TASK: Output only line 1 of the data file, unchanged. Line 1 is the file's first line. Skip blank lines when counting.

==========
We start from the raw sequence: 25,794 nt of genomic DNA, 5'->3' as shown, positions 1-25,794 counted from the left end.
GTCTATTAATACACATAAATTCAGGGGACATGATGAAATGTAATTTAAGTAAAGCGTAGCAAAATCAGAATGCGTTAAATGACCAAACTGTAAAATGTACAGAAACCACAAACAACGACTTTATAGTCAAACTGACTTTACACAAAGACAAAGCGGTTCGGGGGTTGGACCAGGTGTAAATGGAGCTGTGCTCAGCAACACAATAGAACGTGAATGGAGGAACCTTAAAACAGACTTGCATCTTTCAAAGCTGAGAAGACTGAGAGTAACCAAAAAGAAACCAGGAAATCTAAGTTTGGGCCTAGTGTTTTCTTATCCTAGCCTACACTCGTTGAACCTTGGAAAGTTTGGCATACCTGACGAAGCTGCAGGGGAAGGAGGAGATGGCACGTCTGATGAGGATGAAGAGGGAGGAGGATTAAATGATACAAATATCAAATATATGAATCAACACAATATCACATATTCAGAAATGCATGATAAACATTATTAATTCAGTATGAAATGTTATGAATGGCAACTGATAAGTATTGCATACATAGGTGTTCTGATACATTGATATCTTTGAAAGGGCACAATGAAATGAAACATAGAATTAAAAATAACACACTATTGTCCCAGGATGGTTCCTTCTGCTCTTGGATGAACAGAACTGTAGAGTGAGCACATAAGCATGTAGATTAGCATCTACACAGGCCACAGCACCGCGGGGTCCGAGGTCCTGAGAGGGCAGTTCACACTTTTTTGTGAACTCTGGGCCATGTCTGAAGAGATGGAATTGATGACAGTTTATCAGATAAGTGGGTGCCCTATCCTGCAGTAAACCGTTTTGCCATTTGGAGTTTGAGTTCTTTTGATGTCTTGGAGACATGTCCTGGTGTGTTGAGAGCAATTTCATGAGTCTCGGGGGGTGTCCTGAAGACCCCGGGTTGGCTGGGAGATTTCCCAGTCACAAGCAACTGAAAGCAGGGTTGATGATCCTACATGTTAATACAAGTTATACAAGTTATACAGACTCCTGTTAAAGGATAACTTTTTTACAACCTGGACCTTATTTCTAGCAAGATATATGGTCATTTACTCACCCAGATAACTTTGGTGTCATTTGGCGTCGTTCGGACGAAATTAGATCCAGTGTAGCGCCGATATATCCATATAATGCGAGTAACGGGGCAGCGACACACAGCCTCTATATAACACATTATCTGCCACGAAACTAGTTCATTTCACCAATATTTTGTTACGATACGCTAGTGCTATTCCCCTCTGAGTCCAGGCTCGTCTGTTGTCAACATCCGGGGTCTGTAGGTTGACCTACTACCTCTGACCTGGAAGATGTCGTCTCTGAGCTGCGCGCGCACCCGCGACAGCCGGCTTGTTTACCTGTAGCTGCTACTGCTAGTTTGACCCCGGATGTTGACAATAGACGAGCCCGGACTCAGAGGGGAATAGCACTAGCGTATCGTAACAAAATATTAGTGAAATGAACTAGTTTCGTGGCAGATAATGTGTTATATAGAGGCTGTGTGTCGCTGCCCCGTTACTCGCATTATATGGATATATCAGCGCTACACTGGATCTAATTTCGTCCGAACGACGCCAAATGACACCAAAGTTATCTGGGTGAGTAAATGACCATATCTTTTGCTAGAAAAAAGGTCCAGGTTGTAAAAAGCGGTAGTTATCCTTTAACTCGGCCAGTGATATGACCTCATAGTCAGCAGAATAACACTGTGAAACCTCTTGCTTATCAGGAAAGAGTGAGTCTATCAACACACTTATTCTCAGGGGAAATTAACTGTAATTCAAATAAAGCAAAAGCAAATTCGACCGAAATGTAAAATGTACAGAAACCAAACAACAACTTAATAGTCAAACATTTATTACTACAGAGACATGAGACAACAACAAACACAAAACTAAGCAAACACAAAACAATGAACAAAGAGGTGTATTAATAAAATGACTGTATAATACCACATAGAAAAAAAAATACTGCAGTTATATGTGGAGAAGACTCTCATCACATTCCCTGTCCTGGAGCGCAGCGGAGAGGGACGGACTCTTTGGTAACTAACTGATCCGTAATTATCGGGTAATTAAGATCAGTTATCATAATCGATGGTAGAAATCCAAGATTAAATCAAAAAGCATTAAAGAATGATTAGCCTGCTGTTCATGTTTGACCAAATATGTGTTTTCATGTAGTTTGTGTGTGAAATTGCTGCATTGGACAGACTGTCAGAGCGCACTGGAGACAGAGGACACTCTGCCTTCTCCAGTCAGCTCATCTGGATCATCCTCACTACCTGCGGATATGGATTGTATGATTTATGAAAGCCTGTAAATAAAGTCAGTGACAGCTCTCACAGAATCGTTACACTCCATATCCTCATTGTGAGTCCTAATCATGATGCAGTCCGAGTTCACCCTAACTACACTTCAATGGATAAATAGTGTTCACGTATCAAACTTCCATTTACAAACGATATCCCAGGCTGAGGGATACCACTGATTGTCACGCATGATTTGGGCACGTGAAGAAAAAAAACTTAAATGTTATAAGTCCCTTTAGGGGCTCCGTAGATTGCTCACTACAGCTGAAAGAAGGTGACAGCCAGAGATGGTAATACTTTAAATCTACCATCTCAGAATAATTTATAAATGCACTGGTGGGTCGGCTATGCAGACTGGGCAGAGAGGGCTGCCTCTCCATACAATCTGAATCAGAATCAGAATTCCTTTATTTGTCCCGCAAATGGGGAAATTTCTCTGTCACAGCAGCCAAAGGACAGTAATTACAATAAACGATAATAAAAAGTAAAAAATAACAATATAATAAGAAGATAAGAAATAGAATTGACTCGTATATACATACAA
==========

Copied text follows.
We start from the raw sequence: 25,794 nt of genomic DNA, 5'->3' as shown, positions 1-25,794 counted from the left end.